Next, however, Judge Nielson took the highly unusual step of certifying the court’s order denying HealthEquity’s motion to dismiss the complaint for immediate interlocutory appeal to the CAFC pursuant to 28 USC Section 1292(b).  That statutory provision states that “when a district judge, in making in a civil action an order not otherwise appealable under this section, shall be of the opinion that such order involves a controlling question of law as to which there is substantial ground for difference of opinion and that an immediate appeal from the order may materially advance the ultimate termination of the litigation, he shall so state in writing in such order.”

Section 1292(b) appeals are permissive and the CAFC may decline to hear them, however, even where the district judge makes the required three-part certification.  The CAFC has accepted and heard 1292(b)-certified interlocutory appeals in patent cases only a small number of times in its almost 40-year history, and has done so only in unusual circumstances.  Where the certified question is deemed to involve an “ordinary” issue that is typically dealt with on appeal after conclusion of the case and after final judgment has been entered, such as claim construction, the CAFC has consistently declined to hear the interlocutory appeal.

Section 101 patent eligibility is probably an “ordinary” issue in the same sense that claim construction is an “ordinary” issue typically resolved on appeal in the normal course of a patent infringement case.  There being no other unusual circumstances mentioned by Judge Nielson in the order denying HealthEquity’s motion to dismiss, it seems highly unlikely that the CAFC will exercise its discretion to accept and hear the 1292(b)-certified interlocutory appeal.  As a result, the time and money of the parties and the precious resources of the district court will likely be wasted litigating a case in which the presiding judge has already expressed his lack of confidence in validity of the patent under Section 101, while not dismissing the complaint on that basis.  The 1292(b) certification would seem to be a hollow and useless exercise in this situation.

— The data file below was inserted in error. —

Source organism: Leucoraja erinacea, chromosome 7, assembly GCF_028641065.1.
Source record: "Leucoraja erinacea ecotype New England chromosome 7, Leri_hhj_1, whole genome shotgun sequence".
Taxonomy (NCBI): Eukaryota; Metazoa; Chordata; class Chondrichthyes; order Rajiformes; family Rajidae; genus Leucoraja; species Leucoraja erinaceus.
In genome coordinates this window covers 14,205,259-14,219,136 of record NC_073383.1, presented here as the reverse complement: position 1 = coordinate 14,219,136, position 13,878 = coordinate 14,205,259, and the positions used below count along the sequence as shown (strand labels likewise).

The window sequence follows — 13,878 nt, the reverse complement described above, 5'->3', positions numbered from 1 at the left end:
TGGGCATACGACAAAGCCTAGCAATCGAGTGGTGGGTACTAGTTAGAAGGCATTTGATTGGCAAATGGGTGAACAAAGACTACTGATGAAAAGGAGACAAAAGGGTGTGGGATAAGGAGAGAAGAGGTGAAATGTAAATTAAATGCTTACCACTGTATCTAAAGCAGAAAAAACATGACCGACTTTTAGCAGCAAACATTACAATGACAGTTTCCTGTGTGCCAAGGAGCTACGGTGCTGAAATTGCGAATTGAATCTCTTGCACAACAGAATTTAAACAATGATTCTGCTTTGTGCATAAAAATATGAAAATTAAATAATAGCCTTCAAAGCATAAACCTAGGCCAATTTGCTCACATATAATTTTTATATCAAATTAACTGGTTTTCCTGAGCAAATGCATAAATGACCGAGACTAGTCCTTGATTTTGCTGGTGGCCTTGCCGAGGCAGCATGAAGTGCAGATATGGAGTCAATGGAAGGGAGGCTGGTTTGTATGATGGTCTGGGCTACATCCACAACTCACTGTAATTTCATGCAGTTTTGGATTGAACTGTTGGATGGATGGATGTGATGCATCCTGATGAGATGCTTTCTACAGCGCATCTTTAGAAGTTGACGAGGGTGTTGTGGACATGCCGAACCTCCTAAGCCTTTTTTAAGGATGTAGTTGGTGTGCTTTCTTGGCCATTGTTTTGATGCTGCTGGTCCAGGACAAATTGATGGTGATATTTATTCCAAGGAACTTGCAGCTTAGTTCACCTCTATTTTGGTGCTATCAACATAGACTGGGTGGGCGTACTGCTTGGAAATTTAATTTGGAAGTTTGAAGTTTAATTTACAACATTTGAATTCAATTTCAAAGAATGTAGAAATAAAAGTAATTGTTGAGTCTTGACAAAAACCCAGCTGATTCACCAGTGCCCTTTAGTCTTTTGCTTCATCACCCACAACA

Since Judge Nielson stated that he would welcome being reversed by the CAFC in the event he has reached the wrong conclusion regarding the outcome of the Alice two-step determination, he would have been better off granting HealthEquity’s motion to dismiss AlexSam’s complaint.  That action would have immediately produced a final judgment appealable by AlexSam without raising any element or issue of discretion on the CAFC’s part to hear and decide the issue.  When the CAFC refuses to hear HealthEquity’s interlocutory appeal, we may well see other U.S. district judges “throwing up their hands” and granting motions to dismiss patent infringement complaints due to the patent claiming patent-ineligible subject matter as a matter of course.  By doing so, U.S. district judges would ensure that they only spend their time presiding over patent infringement cases where a 3-judge panel of the CAFC has already determined that the patent claims are not invalid under Section 101.  How the CAFC will decide the Section 101 patent eligibility issue in any given case, however, depends entirely on the composition of the particular 3-judge panel that hears the appeal.  This much was recently made perfectly clear in American Axle & Manufacturing, to any extent that it was not already clear enough before the “broken” CAFC issued its five-opinion order denying rehearing en banc review in that case.

[1] Case No. 2:19-cv-00445, 2020 WL 4569276 (D. Utah Aug. 7, 2020).

[2] 573 U.S. 208 (2014).

[3] ___ F.3d. ___, 2020 WL 4377542 (Fed. Cir. July 31, 2020).